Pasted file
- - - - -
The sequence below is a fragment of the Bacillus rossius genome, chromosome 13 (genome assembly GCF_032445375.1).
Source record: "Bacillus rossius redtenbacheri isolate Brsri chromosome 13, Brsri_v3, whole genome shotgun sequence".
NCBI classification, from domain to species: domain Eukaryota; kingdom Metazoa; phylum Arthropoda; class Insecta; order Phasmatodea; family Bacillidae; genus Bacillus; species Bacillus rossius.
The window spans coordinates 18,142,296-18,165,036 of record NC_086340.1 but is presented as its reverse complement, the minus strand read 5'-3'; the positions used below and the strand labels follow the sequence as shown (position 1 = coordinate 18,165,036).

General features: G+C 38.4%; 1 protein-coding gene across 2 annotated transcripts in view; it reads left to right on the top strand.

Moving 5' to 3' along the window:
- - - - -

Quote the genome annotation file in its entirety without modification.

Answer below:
The sequence below is a fragment of the Bacillus rossius genome, chromosome 13 (genome assembly GCF_032445375.1).
Source record: "Bacillus rossius redtenbacheri isolate Brsri chromosome 13, Brsri_v3, whole genome shotgun sequence".
NCBI classification, from domain to species: domain Eukaryota; kingdom Metazoa; phylum Arthropoda; class Insecta; order Phasmatodea; family Bacillidae; genus Bacillus; species Bacillus rossius.
The window spans coordinates 18,142,296-18,165,036 of record NC_086340.1 but is presented as its reverse complement, the minus strand read 5'-3'; the positions used below and the strand labels follow the sequence as shown (position 1 = coordinate 18,165,036).

General features: G+C 38.4%; 1 protein-coding gene across 2 annotated transcripts in view; it reads left to right on the top strand.

Moving 5' to 3' along the window: